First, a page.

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September 29, 2017

Expected Click Through Rate: What Does It Mean & How Does It Affect Quality Score

Last week we broke Adwords Quality Score into three parts and looked at the importance of ad relevance. This week we’re exploring expected CTR and what it means for your Adwords campaigns.

What is Click Through Rate (CTR)?

Google quality scores look at expected Click Through Rate (eCTR) but it’s important to understand CTR first. Click through rate is a ratio that gives you a good sense of whether or not your ad appeals to users. It divides the number of clicks by the number of impressions. Each ad gets its own score so you can determine which ads in a campaign are most successful.

CTR is a great way to gain information about your ad campaigns.

  • High CTR means that users find your ads helpful and relevant. The cool thing about CTR is that it is reflected as a percentage so you don’t have to do much guess work. A high CTR means that of the people seeing your ad (whether 100 or 1,000,000), a good amount of them are clicking on it. And that’s the goal.
  • Use it as a diagnostic tool. You can get a great snapshot of campaign success but simply looking at CTR. The average CTR for Adwords is 2%. Seem low? Anything about 2% is performing better than average, so that’s your sweet spot. Keywords and ads performing lower than this you’ll want to target for a refresh. Always look at those ads performing well to see if it’s an easy fix.

What’s an Expected Click Through Rate and Why Does It Matter?

When it comes to Google Quality Score, it’s not about CTR but the expected CTR (eCTR). Google predicts whether the keyword you’re targeting is likely to be clicked when shown for that keyword, without taking into account the position of the ad, extensions or other ad formats that may affect the visibility of your ads (Google). Basically: is your keyword likely to get a click on your ad?

Say you provide rescue dog adoptions. You’re looking to attract people who want to adopt a dog, possibly mixed or unknown breed and maybe older. “Dog adoption” is the ideal keyword but, to help get the right clicks you want to make sure that it’s clear you’re not adopting AKC papered dogs. Here’s an ideal ad:

This ad will likely have a high click through rate.

The expected click through rate changes. Adwords adjusts it when a search term triggers your ad by looking at search terms, the device being used and other factors.

The expected CTR is rated using three statuses:

  • Average and Above Average: no problems with the keyword’s expected click through rate when compared to all other keywords across Adwords.
  • Below Average: Chances are your ad text doesn’t appear relevant to the keyword. This is always a signal to assess your ad copy and make sure it matches the intent behind a search on that keyword.

What's your eCTR? Here's what it looks like in your dashboard.

How To Improve Expected CTR

If you’ve got “below average” as the status for one or more keywords it’s time to up your game. Here’s six ways how to do just that.

  1. Look at your ad text. Is it relevant? Is it creative? Does it attract people who will interact with your site? It’s easy to throw in a pitch that will attract people, but will they stay? If you’re selling gluten free baked goods and use the keyword “free cookies with purchase” you’ll likely get a lot of clicks. But if those shoppers aren’t gluten free they might not be interested in your cookies and quickly bounce off your site. Getting people to your page is important but getting conversions is more important. Make sure you’re attracting the right clicks.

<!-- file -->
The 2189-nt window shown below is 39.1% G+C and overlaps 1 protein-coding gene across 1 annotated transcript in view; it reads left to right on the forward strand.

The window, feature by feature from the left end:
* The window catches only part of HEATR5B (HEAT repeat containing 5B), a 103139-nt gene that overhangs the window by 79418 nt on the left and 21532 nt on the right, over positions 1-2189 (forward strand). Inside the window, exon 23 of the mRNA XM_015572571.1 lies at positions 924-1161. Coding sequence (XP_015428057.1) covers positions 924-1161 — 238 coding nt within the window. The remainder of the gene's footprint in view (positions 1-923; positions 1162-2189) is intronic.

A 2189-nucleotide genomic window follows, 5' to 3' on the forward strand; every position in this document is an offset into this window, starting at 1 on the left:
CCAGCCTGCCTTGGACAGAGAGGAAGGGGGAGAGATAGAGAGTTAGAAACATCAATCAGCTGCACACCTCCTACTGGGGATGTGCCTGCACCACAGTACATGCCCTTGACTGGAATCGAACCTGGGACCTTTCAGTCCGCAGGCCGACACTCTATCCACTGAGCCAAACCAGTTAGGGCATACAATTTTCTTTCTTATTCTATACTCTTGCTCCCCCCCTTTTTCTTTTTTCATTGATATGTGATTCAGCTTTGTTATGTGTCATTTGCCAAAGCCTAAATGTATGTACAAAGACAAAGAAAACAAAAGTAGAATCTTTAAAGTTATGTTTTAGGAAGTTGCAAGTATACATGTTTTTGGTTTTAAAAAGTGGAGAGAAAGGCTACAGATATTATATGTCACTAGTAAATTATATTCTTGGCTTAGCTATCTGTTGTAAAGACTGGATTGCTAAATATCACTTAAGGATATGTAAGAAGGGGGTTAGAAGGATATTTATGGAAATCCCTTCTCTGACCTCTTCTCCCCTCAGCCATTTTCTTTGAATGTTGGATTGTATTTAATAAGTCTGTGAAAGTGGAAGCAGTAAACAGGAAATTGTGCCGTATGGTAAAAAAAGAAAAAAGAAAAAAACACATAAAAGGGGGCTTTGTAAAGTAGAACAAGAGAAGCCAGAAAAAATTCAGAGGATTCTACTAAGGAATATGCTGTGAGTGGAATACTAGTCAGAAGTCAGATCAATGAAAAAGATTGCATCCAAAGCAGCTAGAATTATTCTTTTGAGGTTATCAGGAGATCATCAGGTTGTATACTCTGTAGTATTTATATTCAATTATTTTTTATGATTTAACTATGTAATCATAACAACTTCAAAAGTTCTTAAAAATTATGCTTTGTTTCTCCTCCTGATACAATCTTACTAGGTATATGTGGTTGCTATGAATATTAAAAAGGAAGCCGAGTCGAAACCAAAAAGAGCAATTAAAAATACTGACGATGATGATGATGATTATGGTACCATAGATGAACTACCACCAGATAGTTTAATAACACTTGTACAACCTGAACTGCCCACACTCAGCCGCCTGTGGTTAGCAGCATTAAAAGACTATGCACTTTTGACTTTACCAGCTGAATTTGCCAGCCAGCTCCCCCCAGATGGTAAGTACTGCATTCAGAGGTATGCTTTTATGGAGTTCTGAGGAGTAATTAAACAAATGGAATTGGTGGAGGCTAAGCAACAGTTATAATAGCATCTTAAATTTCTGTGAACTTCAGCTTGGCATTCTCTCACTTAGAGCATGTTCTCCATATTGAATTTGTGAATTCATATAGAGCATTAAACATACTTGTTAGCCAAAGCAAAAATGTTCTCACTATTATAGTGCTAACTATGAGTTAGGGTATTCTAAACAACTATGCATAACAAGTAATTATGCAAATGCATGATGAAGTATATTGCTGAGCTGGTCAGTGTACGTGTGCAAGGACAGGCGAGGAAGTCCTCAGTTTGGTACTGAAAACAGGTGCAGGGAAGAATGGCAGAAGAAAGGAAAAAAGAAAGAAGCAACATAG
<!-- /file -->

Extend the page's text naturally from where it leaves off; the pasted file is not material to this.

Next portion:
2. Stand out from the crowd. It’s not a lot of space so don’t waste it telling people that you walk dogs. Instead, highlight something that sets your dog walking service apart. Like that all of your dog walkers are in vet school or work as vet techs. Are your scarves not only hand knitted but hand knitted from llama wool you sheer from your pet llamas? Put that in your ad!
  3. A/B Test. It can be easy to simply throw any text into an ad but it’s important to experiment, especially with calls to action. Last week we talked about this a bit but it’s important to reiterate: some words resonate with users more than others so play around with your CTA to see if you’re attracting more relevant clicks when changing up your language.
  4. Get specific. Language again! If you’re in a saturated market, make sure that you get specific in your ad text so that you attract more users. If your ad looks like the one above it, it’s not getting clicked.
  5. Don’t operate in a vacuum. The best research you can do is looking at your competitors and learning what they are targeting and how it’s working for them.

Things To Remember About Quality Score & Click Through Rate

Your quality scores and CTR are two parts of a larger puzzle. Use them not as the end all and be all but as part of an overall strategy. Remember there are a lot of other factors that come into play with your digital marketing campaigns.

The chart below shows average CTR for various industries. The 2% average is just that: an average. If you’re running a dating service or selling books on relationships, for example, you’re going to want to aim a little higher for your CTR since the average in that industry is 3.4%. In the legal field? 2% is .65% above average.

Knowing your industry's average CTR will help you assess your ads' performance.

How’s Your Quality Score?

Take some time to check out your CTR and expected CTR and note where you could use some improvement. Want help? Contact the PPC experts at Digital Firefly Marketing for a free Pay Per Click audit.

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